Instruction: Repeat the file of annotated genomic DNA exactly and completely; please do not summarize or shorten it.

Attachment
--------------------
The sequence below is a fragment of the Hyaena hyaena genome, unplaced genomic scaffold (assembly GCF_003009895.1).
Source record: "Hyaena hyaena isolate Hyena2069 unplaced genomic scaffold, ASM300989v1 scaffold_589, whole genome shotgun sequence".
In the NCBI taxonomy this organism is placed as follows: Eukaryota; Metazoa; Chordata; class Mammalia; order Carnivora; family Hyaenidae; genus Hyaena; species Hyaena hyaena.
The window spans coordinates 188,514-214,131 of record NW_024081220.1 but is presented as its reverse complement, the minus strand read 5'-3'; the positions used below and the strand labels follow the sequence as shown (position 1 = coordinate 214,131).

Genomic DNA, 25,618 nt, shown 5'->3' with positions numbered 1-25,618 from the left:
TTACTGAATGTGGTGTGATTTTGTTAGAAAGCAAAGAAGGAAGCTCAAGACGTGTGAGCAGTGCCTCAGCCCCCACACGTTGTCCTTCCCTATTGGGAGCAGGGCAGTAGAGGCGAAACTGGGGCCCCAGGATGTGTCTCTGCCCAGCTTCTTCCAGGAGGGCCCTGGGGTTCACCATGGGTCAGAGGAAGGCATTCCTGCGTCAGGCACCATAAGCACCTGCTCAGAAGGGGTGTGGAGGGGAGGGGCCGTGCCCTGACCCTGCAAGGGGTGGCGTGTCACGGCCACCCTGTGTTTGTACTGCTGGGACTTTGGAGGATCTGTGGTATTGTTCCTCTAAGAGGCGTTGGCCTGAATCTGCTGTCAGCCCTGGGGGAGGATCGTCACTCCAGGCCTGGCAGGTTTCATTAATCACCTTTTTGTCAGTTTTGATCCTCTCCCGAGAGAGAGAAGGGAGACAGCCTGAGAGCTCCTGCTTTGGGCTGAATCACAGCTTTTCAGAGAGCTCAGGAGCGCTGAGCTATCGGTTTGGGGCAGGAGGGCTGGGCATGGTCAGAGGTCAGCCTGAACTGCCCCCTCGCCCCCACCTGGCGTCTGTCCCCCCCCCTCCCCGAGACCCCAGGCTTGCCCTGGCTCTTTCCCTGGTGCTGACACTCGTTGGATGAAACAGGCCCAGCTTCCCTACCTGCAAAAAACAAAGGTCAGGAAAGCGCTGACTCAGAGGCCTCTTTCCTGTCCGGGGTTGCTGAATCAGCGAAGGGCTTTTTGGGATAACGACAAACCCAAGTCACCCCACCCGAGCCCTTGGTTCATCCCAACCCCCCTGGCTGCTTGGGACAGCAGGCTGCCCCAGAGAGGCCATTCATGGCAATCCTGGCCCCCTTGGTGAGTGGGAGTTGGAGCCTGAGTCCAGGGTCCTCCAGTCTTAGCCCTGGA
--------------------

The sequence below is a fragment of the Hyaena hyaena genome, unplaced genomic scaffold (assembly GCF_003009895.1).
Source record: "Hyaena hyaena isolate Hyena2069 unplaced genomic scaffold, ASM300989v1 scaffold_589, whole genome shotgun sequence".
In the NCBI taxonomy this organism is placed as follows: Eukaryota; Metazoa; Chordata; class Mammalia; order Carnivora; family Hyaenidae; genus Hyaena; species Hyaena hyaena.
The window spans coordinates 188,514-214,131 of record NW_024081220.1 but is presented as its reverse complement, the minus strand read 5'-3'; the positions used below and the strand labels follow the sequence as shown (position 1 = coordinate 214,131).

Genomic DNA, 25,618 nt, shown 5'->3' with positions numbered 1-25,618 from the left:
TTACTGAATGTGGTGTGATTTTGTTAGAAAGCAAAGAAGGAAGCTCAAGACGTGTGAGCAGTGCCTCAGCCCCCACACGTTGTCCTTCCCTATTGGGAGCAGGGCAGTAGAGGCGAAACTGGGGCCCCAGGATGTGTCTCTGCCCAGCTTCTTCCAGGAGGGCCCTGGGGTTCACCATGGGTCAGAGGAAGGCATTCCTGCGTCAGGCACCATAAGCACCTGCTCAGAAGGGGTGTGGAGGGGAGGGGCCGTGCCCTGACCCTGCAAGGGGTGGCGTGTCACGGCCACCCTGTGTTTGTACTGCTGGGACTTTGGAGGATCTGTGGTATTGTTCCTCTAAGAGGCGTTGGCCTGAATCTGCTGTCAGCCCTGGGGGAGGATCGTCACTCCAGGCCTGGCAGGTTTCATTAATCACCTTTTTGTCAGTTTTGATCCTCTCCCGAGAGAGAGAAGGGAGACAGCCTGAGAGCTCCTGCTTTGGGCTGAATCACAGCTTTTCAGAGAGCTCAGGAGCGCTGAGCTATCGGTTTGGGGCAGGAGGGCTGGGCATGGTCAGAGGTCAGCCTGAACTGCCCCCTCGCCCCCACCTGGCGTCTGTCCCCCCCCCTCCCCGAGACCCCAGGCTTGCCCTGGCTCTTTCCCTGGTGCTGACACTCGTTGGATGAAACAGGCCCAGCTTCCCTACCTGCAAAAAACAAAGGTCAGGAAAGCGCTGACTCAGAGGCCTCTTTCCTGTCCGGGGTTGCTGAATCAGCGAAGGGCTTTTTGGGATAACGACAAACCCAAGTCACCCCACCCGAGCCCTTGGTTCATCCCAACCCCCCTGGCTGCTTGGGACAGCAGGCTGCCCCAGAGAGGCCATTCATGGCAATCCTGGCCCCCTTGGTGAGTGGGAGTTGGAGCCTGAGTCCAGGGTCCTCCAGTCTTAGCCCTGGA